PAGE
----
“Cricket in Afghanistan will never die” says ex-ACB CEO Shafiq Stanikzai

Stanikzai claims that ICC have a moral responsibility to stand with Afghan Cricket despite the Taliban takeover

Less than 10 days!

That’s all it took for the Taliban to overpower the so-called Afghan National Defence and Security Forces (ANDSF) and capture Kabul.

Not only does the return of the Taliban herald an uncertain future for the people of Afghanistan, it also casts a dark shadow over the national sporting pastime of cricket.

‘I’m feeling good overall but anxious and uncertain,’ is how Shafiq Stanikzai describes this new reality.

In an engrossing interview on the Emerging Cricket Podcast, the ex-CEO of Afghanistan Cricket Board (ACB) outlined his personal journey as a cricketer and administrator. He also discussed Afghanistan’s ascension to an ICC Full Member and contemplated about the future of the sport under the new regime.


Cricket first emerged in Afghanistan when the Pashtun community brought the game back home with them from the refugee camps in Pakistan. Stanikzai was among those who had caught the bug and wanted to kickstart the cricket movement within his homeland.

‘I was in the first group of 12 cricketers who started playing the game in Kabul. It was very hard at first to sell cricket to Afghans. People saw it as a Pakistani game; they would abuse us. The police would even beat us if they saw us playing cricket.’

Despite the early societal pushback, cricket prevailed and slowly built up a larger following. The breakthrough occurred in 2010, when Afghanistan won the ACC Trophy in Kuwait. It heralded a monumental shift in Afghan attitudes. What was previously an unloved “Pakistani” sport quickly became a source of national pride.

Afghanistan Cricket
Afghanistan players return to a hero’s welcome at Kabul Airport (Photo: ICC)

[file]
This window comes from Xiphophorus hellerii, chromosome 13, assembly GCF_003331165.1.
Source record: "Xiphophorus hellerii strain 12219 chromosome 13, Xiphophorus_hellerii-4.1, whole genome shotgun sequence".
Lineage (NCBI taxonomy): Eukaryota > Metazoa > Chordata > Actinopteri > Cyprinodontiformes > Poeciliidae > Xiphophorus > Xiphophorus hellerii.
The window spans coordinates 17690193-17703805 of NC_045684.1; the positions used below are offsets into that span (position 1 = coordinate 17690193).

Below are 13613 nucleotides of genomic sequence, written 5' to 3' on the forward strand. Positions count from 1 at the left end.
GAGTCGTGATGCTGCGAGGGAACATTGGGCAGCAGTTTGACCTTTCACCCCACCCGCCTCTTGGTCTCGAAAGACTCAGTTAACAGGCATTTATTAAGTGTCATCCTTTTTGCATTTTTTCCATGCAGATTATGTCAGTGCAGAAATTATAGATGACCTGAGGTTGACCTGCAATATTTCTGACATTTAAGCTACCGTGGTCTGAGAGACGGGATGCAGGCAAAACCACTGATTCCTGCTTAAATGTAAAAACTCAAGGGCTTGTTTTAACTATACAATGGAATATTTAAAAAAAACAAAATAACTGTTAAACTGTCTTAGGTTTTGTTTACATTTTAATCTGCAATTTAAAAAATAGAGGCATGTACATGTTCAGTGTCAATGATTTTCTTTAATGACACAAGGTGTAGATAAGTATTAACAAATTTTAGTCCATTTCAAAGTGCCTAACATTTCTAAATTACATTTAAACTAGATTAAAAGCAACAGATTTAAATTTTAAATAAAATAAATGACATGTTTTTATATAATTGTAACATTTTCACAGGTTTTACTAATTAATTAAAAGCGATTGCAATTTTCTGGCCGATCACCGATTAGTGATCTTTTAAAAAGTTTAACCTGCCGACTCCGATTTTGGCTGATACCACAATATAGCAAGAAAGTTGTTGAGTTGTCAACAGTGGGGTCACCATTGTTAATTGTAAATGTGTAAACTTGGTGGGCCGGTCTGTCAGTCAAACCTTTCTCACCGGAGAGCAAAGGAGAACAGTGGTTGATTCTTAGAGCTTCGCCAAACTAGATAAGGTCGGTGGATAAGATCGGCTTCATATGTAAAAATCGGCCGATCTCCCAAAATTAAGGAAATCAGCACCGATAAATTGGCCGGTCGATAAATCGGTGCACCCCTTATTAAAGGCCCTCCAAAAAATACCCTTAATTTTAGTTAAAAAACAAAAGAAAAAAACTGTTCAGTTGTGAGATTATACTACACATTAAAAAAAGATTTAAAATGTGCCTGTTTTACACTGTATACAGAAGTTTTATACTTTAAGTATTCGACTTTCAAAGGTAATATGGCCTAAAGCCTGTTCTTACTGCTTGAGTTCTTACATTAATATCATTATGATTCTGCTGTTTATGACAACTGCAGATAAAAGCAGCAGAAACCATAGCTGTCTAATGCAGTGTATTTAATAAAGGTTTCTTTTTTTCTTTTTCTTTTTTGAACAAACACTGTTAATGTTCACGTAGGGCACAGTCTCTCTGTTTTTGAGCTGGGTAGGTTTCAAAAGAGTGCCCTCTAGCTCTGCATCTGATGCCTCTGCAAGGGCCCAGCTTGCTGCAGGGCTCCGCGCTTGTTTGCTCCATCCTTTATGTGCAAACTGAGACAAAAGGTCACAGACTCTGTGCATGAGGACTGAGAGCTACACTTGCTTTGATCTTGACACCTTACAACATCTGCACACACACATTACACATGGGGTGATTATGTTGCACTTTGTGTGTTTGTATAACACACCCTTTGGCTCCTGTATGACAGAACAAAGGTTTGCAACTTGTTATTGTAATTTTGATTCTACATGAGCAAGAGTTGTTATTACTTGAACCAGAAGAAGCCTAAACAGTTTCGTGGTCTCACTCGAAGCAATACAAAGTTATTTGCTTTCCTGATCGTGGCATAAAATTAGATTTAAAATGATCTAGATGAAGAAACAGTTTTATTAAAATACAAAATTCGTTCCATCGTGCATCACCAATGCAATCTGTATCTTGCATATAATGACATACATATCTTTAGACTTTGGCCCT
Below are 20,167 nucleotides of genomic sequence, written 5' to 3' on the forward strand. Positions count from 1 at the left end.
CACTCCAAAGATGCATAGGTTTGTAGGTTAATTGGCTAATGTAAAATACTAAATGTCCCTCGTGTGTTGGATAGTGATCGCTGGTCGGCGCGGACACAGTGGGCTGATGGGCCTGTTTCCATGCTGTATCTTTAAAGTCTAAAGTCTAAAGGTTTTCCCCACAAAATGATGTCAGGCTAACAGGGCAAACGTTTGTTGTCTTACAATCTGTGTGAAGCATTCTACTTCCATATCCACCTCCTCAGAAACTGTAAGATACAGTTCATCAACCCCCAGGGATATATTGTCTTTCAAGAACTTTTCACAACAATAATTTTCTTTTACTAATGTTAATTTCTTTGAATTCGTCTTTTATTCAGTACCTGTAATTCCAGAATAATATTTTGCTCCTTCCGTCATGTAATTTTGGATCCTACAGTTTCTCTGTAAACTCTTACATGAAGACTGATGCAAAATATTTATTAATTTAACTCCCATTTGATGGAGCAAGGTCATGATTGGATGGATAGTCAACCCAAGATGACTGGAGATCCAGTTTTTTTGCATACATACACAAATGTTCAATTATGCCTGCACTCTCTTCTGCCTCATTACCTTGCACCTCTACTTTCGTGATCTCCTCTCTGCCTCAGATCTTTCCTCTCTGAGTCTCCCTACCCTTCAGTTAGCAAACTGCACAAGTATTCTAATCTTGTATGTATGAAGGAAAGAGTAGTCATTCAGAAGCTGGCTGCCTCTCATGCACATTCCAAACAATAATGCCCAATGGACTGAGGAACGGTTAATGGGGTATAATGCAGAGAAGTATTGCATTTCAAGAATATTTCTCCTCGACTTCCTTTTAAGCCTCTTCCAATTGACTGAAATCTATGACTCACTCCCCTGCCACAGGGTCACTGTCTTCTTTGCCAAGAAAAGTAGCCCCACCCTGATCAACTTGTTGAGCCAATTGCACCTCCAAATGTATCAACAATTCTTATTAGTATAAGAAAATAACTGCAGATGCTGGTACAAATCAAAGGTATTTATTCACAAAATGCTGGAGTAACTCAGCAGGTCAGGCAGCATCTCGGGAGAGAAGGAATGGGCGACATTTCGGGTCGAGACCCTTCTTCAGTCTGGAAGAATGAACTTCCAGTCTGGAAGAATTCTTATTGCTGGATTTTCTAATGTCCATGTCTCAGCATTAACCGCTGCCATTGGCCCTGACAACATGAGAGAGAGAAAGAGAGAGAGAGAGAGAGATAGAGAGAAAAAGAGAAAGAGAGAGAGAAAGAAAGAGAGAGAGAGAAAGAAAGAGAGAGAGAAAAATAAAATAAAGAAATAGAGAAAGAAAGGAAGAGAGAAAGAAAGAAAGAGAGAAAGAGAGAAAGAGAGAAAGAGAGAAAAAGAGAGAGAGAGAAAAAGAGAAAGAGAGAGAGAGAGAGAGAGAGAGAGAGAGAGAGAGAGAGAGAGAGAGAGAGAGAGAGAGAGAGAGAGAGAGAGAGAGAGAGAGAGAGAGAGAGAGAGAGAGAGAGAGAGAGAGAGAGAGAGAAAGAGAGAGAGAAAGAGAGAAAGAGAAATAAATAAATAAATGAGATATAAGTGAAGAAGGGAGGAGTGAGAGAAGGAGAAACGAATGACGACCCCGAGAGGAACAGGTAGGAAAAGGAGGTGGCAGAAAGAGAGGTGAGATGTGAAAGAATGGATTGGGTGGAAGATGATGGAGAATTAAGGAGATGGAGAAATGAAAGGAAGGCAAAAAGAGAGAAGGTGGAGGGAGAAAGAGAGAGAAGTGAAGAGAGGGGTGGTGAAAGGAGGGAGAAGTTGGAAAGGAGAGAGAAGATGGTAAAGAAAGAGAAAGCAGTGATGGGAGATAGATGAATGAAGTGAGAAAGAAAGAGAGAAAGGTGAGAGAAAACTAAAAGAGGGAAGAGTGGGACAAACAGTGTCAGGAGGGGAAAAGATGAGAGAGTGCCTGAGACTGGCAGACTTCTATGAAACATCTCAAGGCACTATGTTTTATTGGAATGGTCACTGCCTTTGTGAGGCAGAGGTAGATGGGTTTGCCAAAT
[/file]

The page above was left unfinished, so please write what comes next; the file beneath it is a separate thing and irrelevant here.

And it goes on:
‘Our 2010 ACC Trophy win was the turning point. Around 3,000 to 4,000 people came to the ground to support us. Pictures were taken, it made the social media feeds. That’s when we caught the eyes of the Government. I remember when we came back from Kuwait, there were people lining the streets for up to 6 kilometres, to welcome us back,’ he says.

‘President Hamid Karzai nominated the Finance Minister to become the ACB chairman. We got sponsorships, the funds arrived, each player received a salary of USD $700 per month. We got a proper structure and office. Cricket started booming in Afghanistan from then on,’ he continues.

From plucky amateurs to professionals

In 2010, Stanikzai also took over the reins as national team manager, replacing the charismatic Taj Malik.

‘During my stint from 2010 to 2014, I brought in many changes. I travelled all over the world and copied the best things from all cricket boards elsewhere. The ICC’s High-Performance Programme was a tremendous help too.’

Stanikzai’s meteoric rise continued with his promotion to the role of ACB Chief Executive in Feb 2015, appointed by President Karzai himself. One of the first things Stanikzai did was bring in some much-needed professionalism. The cricketers were transitioned away from consuming KFC, McDonald’s and Pepsi for lunch to taking nutrition, hydration and fitness extremely seriously. Any breaches were punished by the meting out of USD $500 fines.  

Afghanistan Cricket
A more professional Afghanistan during the 2015 Cricket World Cup match vs England at SCG, Australia, March 13, 2015 (Photo: ICC)

ACB also diversified its revenue streams, becoming more self-sufficient.

‘When I took over as CEO, we were solely reliant on ICC funds and whatever was coming from the Government. In my first 2 months, I obtained an annual sponsorship worth USD $1.3 million, which allowed us to invest heavily into our domestic cricket structures. I made the Shpageeza Cricket League commercial and franchised. The 2017 edition had 6 franchises with international players hailing from West Indies, Pakistan, Sri Lanka, Zimbabwe, South Africa, and Oman,’ Stanikzai states.

Full membership

2017 was also the year when Afghanistan achieved ICC Full Membership alongside Ireland. It was a historic occasion for Afghan cricket, capping off a remarkable rise from the lower leagues of world cricket all the way into the elite club of ICC members.  

Afghanistan Cricket
Afghanistan celebrate a wicket in their historic debut Test Match against India, 2018 (Photo: ICC)

Stanikzai beams when he recalls that fateful day in June 2017.

‘I always knew that we had the potential to become a Test nation. We possessed the talent to beat any side in the world on a given day, just needed the platform and exposure.’

Full Membership did not come easy for the Afghans. They had to engage in intense and often furious lobbying behind the scenes, whilst navigating the cutthroat politics within ICC member circles.